The court was unimpressed by the Home Office’s argument that it makes little or no difference to members of minority groups who are exposed to a serious risk of persecution whether the state has been designated under section 94(4). In the present case, Brown had been detained as a claimant from a designated state but the Home Secretary did not certify his claim as clearly unfounded. Lord Toulson much preferred the argument that the purpose of designation is that applicants from designated countries will normally be detained and fast tracked and he endorsed Black LJ’s remark in proceedings below that the designation of a state:
changes the complexion of the analysis of the claim.
Lord Toulson was content to accept that generally speaking an amendment cannot affect the construction of an Act as originally enacted. He also held that the attempt to rely on Hansard material – including ministerial statements made during the passage of earlier legislation, the Asylum and Immigration Act 1996, and in the debate on the motion that the draft statutory instrument which added Jamaica to the list of designated states should be approved – to make Brown’s case was misjudged. His Lordship agreed with most of what was said in the Court of Appeal on the point but he preferred not to enunciate a:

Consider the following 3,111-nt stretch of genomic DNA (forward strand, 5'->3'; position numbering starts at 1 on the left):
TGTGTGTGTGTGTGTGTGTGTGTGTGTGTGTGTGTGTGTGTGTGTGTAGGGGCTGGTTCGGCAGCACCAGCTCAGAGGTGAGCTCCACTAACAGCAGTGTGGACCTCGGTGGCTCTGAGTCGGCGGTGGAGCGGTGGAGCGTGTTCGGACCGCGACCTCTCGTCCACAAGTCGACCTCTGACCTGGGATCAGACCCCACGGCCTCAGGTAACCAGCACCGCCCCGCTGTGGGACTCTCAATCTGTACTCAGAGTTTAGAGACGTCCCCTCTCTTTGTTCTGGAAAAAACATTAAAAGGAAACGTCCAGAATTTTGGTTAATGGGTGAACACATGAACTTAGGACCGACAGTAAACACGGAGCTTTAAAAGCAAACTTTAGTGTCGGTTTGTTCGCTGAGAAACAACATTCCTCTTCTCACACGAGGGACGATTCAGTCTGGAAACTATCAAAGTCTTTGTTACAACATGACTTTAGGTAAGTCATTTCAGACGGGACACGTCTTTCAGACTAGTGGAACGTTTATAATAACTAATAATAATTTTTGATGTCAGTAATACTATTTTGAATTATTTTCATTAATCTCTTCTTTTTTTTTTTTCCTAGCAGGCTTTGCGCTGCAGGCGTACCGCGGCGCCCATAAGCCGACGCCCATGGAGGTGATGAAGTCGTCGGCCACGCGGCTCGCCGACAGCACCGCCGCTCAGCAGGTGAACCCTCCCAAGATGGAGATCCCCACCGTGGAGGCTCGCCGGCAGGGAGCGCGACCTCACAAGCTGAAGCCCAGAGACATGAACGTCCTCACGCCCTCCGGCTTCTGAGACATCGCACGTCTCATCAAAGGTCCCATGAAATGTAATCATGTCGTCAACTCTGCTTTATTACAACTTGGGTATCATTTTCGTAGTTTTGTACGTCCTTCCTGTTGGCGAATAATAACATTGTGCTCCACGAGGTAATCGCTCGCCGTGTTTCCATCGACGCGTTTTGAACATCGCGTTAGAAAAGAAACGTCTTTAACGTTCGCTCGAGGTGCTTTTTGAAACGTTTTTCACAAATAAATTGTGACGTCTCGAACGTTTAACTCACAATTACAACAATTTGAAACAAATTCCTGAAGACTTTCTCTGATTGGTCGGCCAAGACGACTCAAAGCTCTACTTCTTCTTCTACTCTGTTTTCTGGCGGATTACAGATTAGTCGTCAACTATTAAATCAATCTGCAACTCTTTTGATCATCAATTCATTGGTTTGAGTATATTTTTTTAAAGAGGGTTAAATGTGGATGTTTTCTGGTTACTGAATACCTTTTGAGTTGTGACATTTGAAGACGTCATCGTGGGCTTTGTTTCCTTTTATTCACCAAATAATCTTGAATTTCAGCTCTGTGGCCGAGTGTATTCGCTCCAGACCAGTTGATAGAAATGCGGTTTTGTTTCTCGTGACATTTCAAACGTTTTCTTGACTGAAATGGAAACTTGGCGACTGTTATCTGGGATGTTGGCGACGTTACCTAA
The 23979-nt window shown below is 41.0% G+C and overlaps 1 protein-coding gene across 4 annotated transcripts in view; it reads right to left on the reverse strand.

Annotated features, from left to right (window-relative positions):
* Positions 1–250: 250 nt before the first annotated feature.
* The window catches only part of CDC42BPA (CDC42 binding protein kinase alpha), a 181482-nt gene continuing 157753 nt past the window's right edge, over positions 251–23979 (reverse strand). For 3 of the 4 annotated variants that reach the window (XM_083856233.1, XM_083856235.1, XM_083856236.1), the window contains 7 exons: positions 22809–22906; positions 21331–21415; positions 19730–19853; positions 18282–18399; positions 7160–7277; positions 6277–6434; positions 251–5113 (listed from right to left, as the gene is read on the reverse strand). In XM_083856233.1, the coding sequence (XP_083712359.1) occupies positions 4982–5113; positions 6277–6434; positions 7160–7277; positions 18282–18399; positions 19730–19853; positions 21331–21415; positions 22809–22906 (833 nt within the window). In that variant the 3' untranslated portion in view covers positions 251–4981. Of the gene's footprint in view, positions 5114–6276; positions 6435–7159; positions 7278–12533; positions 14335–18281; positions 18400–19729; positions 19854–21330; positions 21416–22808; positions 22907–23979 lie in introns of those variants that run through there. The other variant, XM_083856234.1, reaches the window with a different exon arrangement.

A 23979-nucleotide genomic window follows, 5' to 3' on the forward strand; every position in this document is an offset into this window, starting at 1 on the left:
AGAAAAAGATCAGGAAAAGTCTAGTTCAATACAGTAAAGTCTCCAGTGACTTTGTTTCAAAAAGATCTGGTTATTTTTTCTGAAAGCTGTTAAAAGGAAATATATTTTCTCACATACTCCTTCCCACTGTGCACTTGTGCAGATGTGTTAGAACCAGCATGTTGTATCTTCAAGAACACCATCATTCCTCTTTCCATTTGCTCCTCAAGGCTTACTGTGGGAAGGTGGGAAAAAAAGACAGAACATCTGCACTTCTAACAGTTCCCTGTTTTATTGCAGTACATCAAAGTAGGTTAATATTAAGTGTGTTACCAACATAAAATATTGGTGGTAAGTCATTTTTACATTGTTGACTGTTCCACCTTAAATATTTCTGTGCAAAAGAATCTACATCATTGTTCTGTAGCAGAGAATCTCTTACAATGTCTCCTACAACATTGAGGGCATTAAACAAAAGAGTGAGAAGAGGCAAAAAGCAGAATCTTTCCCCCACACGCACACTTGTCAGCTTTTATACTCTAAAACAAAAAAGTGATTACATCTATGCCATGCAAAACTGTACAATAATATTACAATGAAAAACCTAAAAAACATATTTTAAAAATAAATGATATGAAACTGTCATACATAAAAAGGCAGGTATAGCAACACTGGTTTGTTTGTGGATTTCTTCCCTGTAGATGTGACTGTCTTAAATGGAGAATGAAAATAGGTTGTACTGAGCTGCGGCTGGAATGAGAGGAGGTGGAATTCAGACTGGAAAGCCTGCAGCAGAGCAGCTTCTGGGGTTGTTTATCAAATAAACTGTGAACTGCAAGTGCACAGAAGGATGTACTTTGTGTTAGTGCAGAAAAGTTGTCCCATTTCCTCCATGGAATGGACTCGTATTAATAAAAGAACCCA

26. … firm rule that the Hansard record of a ministerial statement in a debate on predecessor legislation can never be admissible in circumstances where the wording of the later Act is materially identical.
Concurring in the result that in the context of this case it was impossible to lay down any numerical threshold for a defined percentage of the population, Lord Hughes held at para 30 the phrase “in general” could not be taken to mean that it is possible to designate a state as safe so long as the population as a whole is not at risk of persecution because such an approach ran the risk of substituting “universal” for “general”.
However, in distinction to the rest of the justices, Lord Hughes reasoned that the Home Secretary should not be prevented from designating a state under section 94(4) of the NIAA merely because some form of grouping or a recognisable section of the community may suffer persecution when in general the state concerned is free from persecution. He felt that it was always possible to categorise the individual into some form of grouping or a “recognisable section of the community” by reason of which she/he is at risk. Lord Hughes therefore took the view that “to treat the existence of risk to a ‘recognisable section of the community’ as a bar to certification however small the section will in effect be in danger of preventing certification of any state where there is any risk of persecution to anyone.”